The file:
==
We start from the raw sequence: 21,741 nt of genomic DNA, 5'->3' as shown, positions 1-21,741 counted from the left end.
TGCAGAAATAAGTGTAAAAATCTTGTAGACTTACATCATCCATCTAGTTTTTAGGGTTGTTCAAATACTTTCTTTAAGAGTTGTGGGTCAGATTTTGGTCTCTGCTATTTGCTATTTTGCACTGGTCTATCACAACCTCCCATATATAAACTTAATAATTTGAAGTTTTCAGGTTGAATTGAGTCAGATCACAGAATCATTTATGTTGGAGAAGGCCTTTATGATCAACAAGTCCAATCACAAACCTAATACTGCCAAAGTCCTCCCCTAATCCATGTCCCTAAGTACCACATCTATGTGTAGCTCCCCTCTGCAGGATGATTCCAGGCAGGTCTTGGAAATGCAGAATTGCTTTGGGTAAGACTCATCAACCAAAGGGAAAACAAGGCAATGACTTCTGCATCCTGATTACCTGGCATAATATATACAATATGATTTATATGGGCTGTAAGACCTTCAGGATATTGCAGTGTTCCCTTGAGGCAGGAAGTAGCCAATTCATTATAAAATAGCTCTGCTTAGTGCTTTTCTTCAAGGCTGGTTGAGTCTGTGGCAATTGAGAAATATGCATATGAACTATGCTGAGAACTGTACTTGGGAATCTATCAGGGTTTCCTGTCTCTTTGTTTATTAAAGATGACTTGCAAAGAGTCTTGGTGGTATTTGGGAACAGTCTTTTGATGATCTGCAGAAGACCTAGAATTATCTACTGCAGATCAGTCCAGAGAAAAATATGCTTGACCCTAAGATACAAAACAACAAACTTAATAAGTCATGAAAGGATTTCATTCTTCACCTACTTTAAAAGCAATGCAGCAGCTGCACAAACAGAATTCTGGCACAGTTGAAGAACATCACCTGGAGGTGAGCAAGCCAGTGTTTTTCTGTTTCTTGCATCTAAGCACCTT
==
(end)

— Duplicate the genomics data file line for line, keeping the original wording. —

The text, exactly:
We start from the raw sequence: 21,741 nt of genomic DNA, 5'->3' as shown, positions 1-21,741 counted from the left end.
TGCAGAAATAAGTGTAAAAATCTTGTAGACTTACATCATCCATCTAGTTTTTAGGGTTGTTCAAATACTTTCTTTAAGAGTTGTGGGTCAGATTTTGGTCTCTGCTATTTGCTATTTTGCACTGGTCTATCACAACCTCCCATATATAAACTTAATAATTTGAAGTTTTCAGGTTGAATTGAGTCAGATCACAGAATCATTTATGTTGGAGAAGGCCTTTATGATCAACAAGTCCAATCACAAACCTAATACTGCCAAAGTCCTCCCCTAATCCATGTCCCTAAGTACCACATCTATGTGTAGCTCCCCTCTGCAGGATGATTCCAGGCAGGTCTTGGAAATGCAGAATTGCTTTGGGTAAGACTCATCAACCAAAGGGAAAACAAGGCAATGACTTCTGCATCCTGATTACCTGGCATAATATATACAATATGATTTATATGGGCTGTAAGACCTTCAGGATATTGCAGTGTTCCCTTGAGGCAGGAAGTAGCCAATTCATTATAAAATAGCTCTGCTTAGTGCTTTTCTTCAAGGCTGGTTGAGTCTGTGGCAATTGAGAAATATGCATATGAACTATGCTGAGAACTGTACTTGGGAATCTATCAGGGTTTCCTGTCTCTTTGTTTATTAAAGATGACTTGCAAAGAGTCTTGGTGGTATTTGGGAACAGTCTTTTGATGATCTGCAGAAGACCTAGAATTATCTACTGCAGATCAGTCCAGAGAAAAATATGCTTGACCCTAAGATACAAAACAACAAACTTAATAAGTCATGAAAGGATTTCATTCTTCACCTACTTTAAAAGCAATGCAGCAGCTGCACAAACAGAATTCTGGCACAGTTGAAGAACATCACCTGGAGGTGAGCAAGCCAGTGTTTTTCTGTTTCTTGCATCTAAGCACCTT